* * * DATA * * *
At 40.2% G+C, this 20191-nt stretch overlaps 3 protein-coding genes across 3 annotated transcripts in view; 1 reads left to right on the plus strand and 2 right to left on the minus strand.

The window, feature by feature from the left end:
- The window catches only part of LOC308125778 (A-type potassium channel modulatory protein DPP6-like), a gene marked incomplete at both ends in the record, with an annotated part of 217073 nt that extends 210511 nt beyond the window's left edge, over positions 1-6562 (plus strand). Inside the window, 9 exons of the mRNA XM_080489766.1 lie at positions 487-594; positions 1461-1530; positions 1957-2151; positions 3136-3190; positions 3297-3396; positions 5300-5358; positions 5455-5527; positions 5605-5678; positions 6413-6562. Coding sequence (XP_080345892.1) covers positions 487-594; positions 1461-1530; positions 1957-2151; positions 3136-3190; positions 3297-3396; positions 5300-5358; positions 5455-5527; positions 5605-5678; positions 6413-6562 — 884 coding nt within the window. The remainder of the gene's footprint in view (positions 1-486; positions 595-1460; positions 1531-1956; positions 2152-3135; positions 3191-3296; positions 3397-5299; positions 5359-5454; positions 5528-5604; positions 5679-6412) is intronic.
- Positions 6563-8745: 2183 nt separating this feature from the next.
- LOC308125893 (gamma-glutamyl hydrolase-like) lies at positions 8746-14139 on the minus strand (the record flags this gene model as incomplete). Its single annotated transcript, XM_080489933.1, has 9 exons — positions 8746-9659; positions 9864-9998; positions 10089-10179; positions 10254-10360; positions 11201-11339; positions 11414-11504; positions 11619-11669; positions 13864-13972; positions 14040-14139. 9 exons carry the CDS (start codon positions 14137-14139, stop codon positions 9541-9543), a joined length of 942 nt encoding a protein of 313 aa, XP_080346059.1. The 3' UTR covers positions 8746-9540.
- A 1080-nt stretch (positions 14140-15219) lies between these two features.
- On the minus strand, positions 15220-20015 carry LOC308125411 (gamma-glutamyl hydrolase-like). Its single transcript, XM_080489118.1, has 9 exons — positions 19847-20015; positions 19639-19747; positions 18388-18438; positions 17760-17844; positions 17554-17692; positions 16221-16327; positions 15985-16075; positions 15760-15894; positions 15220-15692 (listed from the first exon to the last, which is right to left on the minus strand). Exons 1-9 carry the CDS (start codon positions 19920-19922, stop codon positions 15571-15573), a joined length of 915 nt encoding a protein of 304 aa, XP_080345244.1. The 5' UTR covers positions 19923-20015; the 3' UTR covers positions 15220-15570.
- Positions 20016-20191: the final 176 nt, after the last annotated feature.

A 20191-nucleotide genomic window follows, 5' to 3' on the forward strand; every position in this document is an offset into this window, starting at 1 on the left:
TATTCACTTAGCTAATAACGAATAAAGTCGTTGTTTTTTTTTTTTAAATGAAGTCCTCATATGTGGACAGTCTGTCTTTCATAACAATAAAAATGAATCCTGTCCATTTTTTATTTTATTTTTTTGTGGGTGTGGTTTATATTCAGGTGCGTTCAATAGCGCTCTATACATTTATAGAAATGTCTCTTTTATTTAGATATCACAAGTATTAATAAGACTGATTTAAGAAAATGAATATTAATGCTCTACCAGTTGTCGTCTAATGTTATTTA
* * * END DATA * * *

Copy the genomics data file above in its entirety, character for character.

At 40.2% G+C, this 20191-nt stretch overlaps 3 protein-coding genes across 3 annotated transcripts in view; 1 reads left to right on the plus strand and 2 right to left on the minus strand.

The window, feature by feature from the left end:
- The window catches only part of LOC308125778 (A-type potassium channel modulatory protein DPP6-like), a gene marked incomplete at both ends in the record, with an annotated part of 217073 nt that extends 210511 nt beyond the window's left edge, over positions 1-6562 (plus strand). Inside the window, 9 exons of the mRNA XM_080489766.1 lie at positions 487-594; positions 1461-1530; positions 1957-2151; positions 3136-3190; positions 3297-3396; positions 5300-5358; positions 5455-5527; positions 5605-5678; positions 6413-6562. Coding sequence (XP_080345892.1) covers positions 487-594; positions 1461-1530; positions 1957-2151; positions 3136-3190; positions 3297-3396; positions 5300-5358; positions 5455-5527; positions 5605-5678; positions 6413-6562 — 884 coding nt within the window. The remainder of the gene's footprint in view (positions 1-486; positions 595-1460; positions 1531-1956; positions 2152-3135; positions 3191-3296; positions 3397-5299; positions 5359-5454; positions 5528-5604; positions 5679-6412) is intronic.
- Positions 6563-8745: 2183 nt separating this feature from the next.
- LOC308125893 (gamma-glutamyl hydrolase-like) lies at positions 8746-14139 on the minus strand (the record flags this gene model as incomplete). Its single annotated transcript, XM_080489933.1, has 9 exons — positions 8746-9659; positions 9864-9998; positions 10089-10179; positions 10254-10360; positions 11201-11339; positions 11414-11504; positions 11619-11669; positions 13864-13972; positions 14040-14139. 9 exons carry the CDS (start codon positions 14137-14139, stop codon positions 9541-9543), a joined length of 942 nt encoding a protein of 313 aa, XP_080346059.1. The 3' UTR covers positions 8746-9540.
- A 1080-nt stretch (positions 14140-15219) lies between these two features.
- On the minus strand, positions 15220-20015 carry LOC308125411 (gamma-glutamyl hydrolase-like). Its single transcript, XM_080489118.1, has 9 exons — positions 19847-20015; positions 19639-19747; positions 18388-18438; positions 17760-17844; positions 17554-17692; positions 16221-16327; positions 15985-16075; positions 15760-15894; positions 15220-15692 (listed from the first exon to the last, which is right to left on the minus strand). Exons 1-9 carry the CDS (start codon positions 19920-19922, stop codon positions 15571-15573), a joined length of 915 nt encoding a protein of 304 aa, XP_080345244.1. The 5' UTR covers positions 19923-20015; the 3' UTR covers positions 15220-15570.
- Positions 20016-20191: the final 176 nt, after the last annotated feature.

A 20191-nucleotide genomic window follows, 5' to 3' on the forward strand; every position in this document is an offset into this window, starting at 1 on the left:
TATTCACTTAGCTAATAACGAATAAAGTCGTTGTTTTTTTTTTTTAAATGAAGTCCTCATATGTGGACAGTCTGTCTTTCATAACAATAAAAATGAATCCTGTCCATTTTTTATTTTATTTTTTTGTGGGTGTGGTTTATATTCAGGTGCGTTCAATAGCGCTCTATACATTTATAGAAATGTCTCTTTTATTTAGATATCACAAGTATTAATAAGACTGATTTAAGAAAATGAATATTAATGCTCTACCAGTTGTCGTCTAATGTTATTTA